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Aifa opens its doors to restricted advisers

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Aifa is opening its membership to restricted advisers and will rebrand to reflect this change as part of a radical restructure.

Following a strategic review, which began in December when director general Stephen Gay joined Aifa, advisers offering a limited product range will be allowed to join the trade body which has previously only accepted independent whole-of-market advisers. Membership will not be open to single-tied advisers.

Gay says: “We are utterly convinced the way forward has got to be to represent some restricted advisers and to set our membership limits more widely than they currently are. It is right morally, it is right politically and it is right economically.

“I do not think it would be right to expel people from our organisation simply because the regulator has changed the goalposts about what it considers independence to be.”

Aifa will adopt a college structure made up of three subsidiaries – one for IFAs, one for restricted advisers and one for mortgage brokers, under the Association of Mortgage Intermediaries brand.

The three colleges will be responsible for policymaking while the Aifa board, currently known as the Aifa council, will be responsible for governance and running the trade body.

Membership will be opened to restricted advisers over the next 18 months. A decision on rebranding the trade body and any impact on member costs will be agreed by the end of the year. At this year’s PIMS conference, Gay warned of a substantial funding gap within Aifa.

Aifa was set up in 1999 as “the voice of the IFA profession”. When depolarisation was introduced in June 2005, Aifa members voted not to allow multi-tied advisers to join. No vote was held in this instance, although Aifa says the decision follows extensive research with members and non-members.

Yellowtail Financial Planning managing director Dennis Hall says: “Many current IFAs are probably going to operate on a multi-tied basis in the new world. The industry needs a voice that is loud is enough, and if membership is restricted only to independent advisers then it is just not going to have any clout.”

But Syndaxi Chartered Financial Planners managing director Robert Reid says: “Aifa already has a problem in managing its diverse membership. To add to its membership smacks of lunacy.”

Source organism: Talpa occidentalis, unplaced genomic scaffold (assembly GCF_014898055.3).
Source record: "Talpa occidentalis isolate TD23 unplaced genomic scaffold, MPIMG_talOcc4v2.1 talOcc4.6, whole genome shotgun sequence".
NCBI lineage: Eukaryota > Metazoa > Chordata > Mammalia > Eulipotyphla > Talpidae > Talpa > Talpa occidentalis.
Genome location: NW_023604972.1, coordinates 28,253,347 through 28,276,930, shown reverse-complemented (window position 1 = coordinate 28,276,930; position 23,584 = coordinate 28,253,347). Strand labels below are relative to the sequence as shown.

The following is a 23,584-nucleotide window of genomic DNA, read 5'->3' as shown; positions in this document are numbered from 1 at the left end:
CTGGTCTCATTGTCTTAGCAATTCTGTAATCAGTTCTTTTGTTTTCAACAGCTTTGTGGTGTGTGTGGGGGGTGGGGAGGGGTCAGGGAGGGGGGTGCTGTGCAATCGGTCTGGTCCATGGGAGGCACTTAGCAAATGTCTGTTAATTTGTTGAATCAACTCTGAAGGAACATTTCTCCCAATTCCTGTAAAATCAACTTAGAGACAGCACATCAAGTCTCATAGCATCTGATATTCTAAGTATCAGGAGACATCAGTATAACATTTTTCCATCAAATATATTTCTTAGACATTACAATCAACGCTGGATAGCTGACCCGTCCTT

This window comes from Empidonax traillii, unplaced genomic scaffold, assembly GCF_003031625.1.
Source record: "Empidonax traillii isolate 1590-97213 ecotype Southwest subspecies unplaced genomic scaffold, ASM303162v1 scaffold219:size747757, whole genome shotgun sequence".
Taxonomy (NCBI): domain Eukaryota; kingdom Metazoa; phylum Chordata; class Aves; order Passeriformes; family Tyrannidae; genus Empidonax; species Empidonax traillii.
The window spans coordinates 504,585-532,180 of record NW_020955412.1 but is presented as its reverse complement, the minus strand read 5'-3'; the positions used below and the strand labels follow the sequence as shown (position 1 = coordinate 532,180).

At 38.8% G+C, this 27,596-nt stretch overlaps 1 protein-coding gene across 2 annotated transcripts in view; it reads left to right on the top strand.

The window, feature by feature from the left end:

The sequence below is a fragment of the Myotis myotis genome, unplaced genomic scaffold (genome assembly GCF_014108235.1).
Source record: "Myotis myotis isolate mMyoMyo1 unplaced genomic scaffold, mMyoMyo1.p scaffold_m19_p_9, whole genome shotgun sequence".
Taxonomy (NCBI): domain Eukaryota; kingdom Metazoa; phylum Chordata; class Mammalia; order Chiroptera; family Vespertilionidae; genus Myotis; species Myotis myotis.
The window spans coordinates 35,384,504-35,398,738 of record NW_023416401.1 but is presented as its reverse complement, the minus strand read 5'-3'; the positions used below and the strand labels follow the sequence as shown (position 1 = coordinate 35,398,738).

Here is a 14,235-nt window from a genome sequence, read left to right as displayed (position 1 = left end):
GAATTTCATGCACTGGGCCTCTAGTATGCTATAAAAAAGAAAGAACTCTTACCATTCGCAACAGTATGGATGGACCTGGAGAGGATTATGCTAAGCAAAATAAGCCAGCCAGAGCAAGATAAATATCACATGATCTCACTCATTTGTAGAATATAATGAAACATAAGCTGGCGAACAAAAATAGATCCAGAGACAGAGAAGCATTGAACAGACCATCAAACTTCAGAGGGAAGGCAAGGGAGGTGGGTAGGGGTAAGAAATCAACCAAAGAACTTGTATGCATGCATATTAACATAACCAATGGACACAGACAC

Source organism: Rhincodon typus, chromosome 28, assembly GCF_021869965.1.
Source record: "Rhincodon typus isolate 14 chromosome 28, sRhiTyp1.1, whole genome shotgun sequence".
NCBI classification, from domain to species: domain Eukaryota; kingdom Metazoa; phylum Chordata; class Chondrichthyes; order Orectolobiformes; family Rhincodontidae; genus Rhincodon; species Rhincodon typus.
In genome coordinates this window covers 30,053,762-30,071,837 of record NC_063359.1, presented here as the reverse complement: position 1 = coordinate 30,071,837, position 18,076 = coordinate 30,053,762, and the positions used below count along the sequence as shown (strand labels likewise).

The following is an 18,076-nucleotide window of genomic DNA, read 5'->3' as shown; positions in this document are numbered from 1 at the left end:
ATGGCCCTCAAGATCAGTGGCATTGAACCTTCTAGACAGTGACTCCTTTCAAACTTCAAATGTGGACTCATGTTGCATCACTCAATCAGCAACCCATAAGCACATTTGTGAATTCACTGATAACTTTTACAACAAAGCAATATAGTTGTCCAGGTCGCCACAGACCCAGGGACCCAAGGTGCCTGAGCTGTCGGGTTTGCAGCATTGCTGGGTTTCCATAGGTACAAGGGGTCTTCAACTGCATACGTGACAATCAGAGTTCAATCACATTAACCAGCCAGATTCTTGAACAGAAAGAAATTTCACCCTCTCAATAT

Do you agree with Aifa’s resticted move? Vote here as part of our online poll.

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Comments

There are 22 comments at the moment, we would love to hear your opinion too.

  1. I guess you have got to follow the money if you live off other peoples profits, you will not continue to benefit from mine.

  2. Getting desperate for income are you Mr Gay?

    Can I remind you what the AIFA name stands for. Perhaps if you hadn’t sold the IFAs down the line you wouldn’t be in this mess!

  3. I absolutely disagree with this. Independence is under threat here and having heard Gay talk in an open debate with IFA’s on the subject of which was more important, independence or professionalism I could see this coming.

    It is not a debate about which one is best – some of still believe in both.I would like a trade body that represents me and my views and fear that this will completely distort what our ‘independent profession’ is all about.

  4. Hello – can everybody see AIFA for what it always has been yet ???

    Absolutely pathetic !!!

    AIFA has been dead as far as IFAs are concerned for years this merely underscores that fact. As a result they are skint !!!!

    Those IFAs who continually hung their hats on AIFA in the hope that there might be a bit if fight in AIFA to stand up for the IFAs interests – how naive is that !!!

  5. Adviser Alliance is the only body that represents IFAs and the only body that focuses on the issues that threaten the very fabric of our industry.

    We also want new members as this enables us to carry out the functions that AIFA refuses to consider. Talking can only go so far (as the RDR debacle proves) sometimes you have to get in the ring and exchange blows.